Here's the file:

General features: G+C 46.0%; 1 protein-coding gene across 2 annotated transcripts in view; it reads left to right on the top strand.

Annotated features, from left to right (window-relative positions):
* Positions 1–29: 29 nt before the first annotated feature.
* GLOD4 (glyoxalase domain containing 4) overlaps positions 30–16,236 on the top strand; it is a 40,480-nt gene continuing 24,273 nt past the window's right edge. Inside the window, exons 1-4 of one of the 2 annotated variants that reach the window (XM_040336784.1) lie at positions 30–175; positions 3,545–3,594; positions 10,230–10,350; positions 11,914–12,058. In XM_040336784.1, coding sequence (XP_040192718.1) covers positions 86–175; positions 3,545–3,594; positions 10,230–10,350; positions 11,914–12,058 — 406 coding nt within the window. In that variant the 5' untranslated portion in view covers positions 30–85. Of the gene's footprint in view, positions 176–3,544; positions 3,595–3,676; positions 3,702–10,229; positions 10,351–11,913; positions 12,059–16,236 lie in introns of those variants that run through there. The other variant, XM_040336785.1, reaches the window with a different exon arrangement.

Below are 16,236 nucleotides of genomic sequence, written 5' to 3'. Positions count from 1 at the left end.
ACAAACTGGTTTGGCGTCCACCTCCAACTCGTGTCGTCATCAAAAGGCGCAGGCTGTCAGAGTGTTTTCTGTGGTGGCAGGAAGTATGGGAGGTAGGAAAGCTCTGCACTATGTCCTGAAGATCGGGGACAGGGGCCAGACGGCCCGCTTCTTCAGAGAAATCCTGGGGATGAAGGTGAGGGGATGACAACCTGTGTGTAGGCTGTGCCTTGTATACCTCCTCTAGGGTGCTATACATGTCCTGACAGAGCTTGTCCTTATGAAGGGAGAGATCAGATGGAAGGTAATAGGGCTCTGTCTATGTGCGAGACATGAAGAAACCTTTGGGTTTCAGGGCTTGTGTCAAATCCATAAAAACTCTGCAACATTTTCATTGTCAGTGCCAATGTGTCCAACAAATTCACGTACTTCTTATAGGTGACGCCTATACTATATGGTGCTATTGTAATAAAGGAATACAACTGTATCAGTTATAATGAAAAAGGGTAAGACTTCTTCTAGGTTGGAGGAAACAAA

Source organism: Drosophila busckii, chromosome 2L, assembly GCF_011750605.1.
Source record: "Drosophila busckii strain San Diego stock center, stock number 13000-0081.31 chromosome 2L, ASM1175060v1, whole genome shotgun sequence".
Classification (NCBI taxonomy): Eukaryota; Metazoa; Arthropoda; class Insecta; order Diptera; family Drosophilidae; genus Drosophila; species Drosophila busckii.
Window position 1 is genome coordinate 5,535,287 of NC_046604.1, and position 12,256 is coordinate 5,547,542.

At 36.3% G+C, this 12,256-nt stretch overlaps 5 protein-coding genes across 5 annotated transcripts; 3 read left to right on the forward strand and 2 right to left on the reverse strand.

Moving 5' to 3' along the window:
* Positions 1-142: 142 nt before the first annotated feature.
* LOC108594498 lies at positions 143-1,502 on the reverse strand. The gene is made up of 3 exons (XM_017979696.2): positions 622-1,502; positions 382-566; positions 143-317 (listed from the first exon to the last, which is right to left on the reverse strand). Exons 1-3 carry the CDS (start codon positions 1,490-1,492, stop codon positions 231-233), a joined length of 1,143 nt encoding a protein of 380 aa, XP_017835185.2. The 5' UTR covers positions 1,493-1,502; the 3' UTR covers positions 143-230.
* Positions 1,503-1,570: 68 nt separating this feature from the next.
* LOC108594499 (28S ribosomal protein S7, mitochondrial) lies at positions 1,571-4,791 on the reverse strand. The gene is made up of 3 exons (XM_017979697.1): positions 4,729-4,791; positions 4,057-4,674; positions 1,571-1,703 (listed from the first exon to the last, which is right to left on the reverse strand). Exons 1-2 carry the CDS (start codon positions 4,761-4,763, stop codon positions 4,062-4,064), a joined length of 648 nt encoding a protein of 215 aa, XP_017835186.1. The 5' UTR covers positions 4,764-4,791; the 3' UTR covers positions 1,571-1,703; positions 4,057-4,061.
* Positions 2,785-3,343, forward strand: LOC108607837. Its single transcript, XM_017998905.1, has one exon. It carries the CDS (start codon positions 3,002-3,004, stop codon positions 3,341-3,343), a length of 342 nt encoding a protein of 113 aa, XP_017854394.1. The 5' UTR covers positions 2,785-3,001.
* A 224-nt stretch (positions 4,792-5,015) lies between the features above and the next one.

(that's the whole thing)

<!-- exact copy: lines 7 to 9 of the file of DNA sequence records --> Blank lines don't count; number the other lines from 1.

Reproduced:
Source organism: Drosophila busckii, chromosome 2L, assembly GCF_011750605.1.
Source record: "Drosophila busckii strain San Diego stock center, stock number 13000-0081.31 chromosome 2L, ASM1175060v1, whole genome shotgun sequence".
Classification (NCBI taxonomy): Eukaryota; Metazoa; Arthropoda; class Insecta; order Diptera; family Drosophilidae; genus Drosophila; species Drosophila busckii.